2. Is it really qualitatively the same if miners leaving fees on the table intentionally can do something, versus anyone on the network?
  3. It’s also important to note that pre-cluster mempool, reasoning about any of this is very hard to do. Peter’s first iteration of the idea was broken, allowing unlimited free relay. He claims he’s fixed it by hot-patching the idea with additional RBF restrictions, but like usual, reasoning about current RBF rules is very difficult, and maybe impossible. I think energy would be better focused on getting RBF incentives right, before giving up the idea of free relay protection entirely.

First of all, there is an “alternatives” section of the v3 BIP. It describes common suggestions and why they do not work, are good ideas but can only be applied to limited topologies (which is what v3 is for), are only feasible to implement generally after cluster mempool (which is a step after v3), or are not conflicting with this proposal.

I’d also encourage people to read the discussions linked in the BIP and PR. There is a lot of context and history, but there’s tons of publicly-viewable text to build background on it.

General Replace by Feerate

“Get rid of Rule 3+4 and use feerate instead” is a good place to start brainstorming, but it’s free relay / DoSy. Not much new to say here.

Replace by Feerate and having 2 sets of RBF rules

There has also been lots of exploration of the idea “in certain special situations, use a different set of rules based on {feerate, miner score}.” One-Shot Replace by Feerate is one. There’s also “[PROPOSAL] Emergency RBF (BIP 125)” and “Fees in Next Block and Feerate for the Rest of the Mempool”, among others.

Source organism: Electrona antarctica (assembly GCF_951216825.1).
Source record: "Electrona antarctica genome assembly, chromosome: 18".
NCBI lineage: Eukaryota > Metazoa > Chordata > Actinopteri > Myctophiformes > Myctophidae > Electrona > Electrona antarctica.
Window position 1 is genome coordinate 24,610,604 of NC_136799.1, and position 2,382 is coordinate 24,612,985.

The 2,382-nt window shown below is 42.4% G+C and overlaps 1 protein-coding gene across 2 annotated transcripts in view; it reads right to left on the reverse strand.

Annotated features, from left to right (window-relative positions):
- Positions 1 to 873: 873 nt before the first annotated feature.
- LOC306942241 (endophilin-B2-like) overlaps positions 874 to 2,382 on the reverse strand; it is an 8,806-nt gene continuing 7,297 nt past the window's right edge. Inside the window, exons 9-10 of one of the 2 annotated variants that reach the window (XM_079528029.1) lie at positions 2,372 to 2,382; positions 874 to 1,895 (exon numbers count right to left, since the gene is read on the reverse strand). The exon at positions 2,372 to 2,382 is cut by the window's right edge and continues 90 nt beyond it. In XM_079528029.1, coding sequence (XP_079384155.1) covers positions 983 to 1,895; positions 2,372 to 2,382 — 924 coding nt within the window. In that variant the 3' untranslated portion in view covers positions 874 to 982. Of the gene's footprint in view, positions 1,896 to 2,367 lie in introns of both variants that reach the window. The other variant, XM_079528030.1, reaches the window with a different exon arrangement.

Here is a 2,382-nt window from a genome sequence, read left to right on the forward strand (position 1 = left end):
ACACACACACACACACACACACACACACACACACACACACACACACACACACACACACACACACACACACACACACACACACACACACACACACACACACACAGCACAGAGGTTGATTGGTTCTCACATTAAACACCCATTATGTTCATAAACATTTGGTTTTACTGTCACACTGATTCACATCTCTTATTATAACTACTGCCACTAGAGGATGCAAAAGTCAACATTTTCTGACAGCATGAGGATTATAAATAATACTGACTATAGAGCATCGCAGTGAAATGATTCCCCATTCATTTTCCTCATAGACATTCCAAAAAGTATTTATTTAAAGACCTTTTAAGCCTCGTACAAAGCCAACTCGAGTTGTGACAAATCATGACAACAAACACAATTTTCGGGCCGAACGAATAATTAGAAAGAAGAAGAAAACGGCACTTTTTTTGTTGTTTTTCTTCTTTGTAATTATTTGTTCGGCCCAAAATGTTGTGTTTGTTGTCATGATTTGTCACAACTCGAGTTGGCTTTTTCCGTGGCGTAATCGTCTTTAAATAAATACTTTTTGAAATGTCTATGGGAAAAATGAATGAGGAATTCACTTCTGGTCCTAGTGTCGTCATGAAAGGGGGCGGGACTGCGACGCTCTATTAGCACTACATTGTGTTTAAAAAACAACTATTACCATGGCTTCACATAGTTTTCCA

For me, a key takeaway from those discussions was:

  • A replacement should confirm “faster” than the replacee. Users should not be paying higher fees and feerate only to have their transaction confirm slower.
  • We should have a “miner score” or some miner incentive compatibility metric that we can use to compare the replacement and replacee (obviously individual feerate does not work). And we should require that replacements increase miner score.

Some major problems with this include:

  • Free relay is usually still present. See this or this on infinite replacements. Intuitively, having 2 sets of rules designed to bypass each other can easily result in this kind of loop. I’m not saying it’s impossible to design 2 that don’t do this, but just some intuition if you don’t want to go through the math.
  • The notion of “would confirm soon” or “in the top N portion of the mempool” such that it’s safe and useful to employ this other set of rules is not well-defined. It’s also not at all easy to implement (see next point).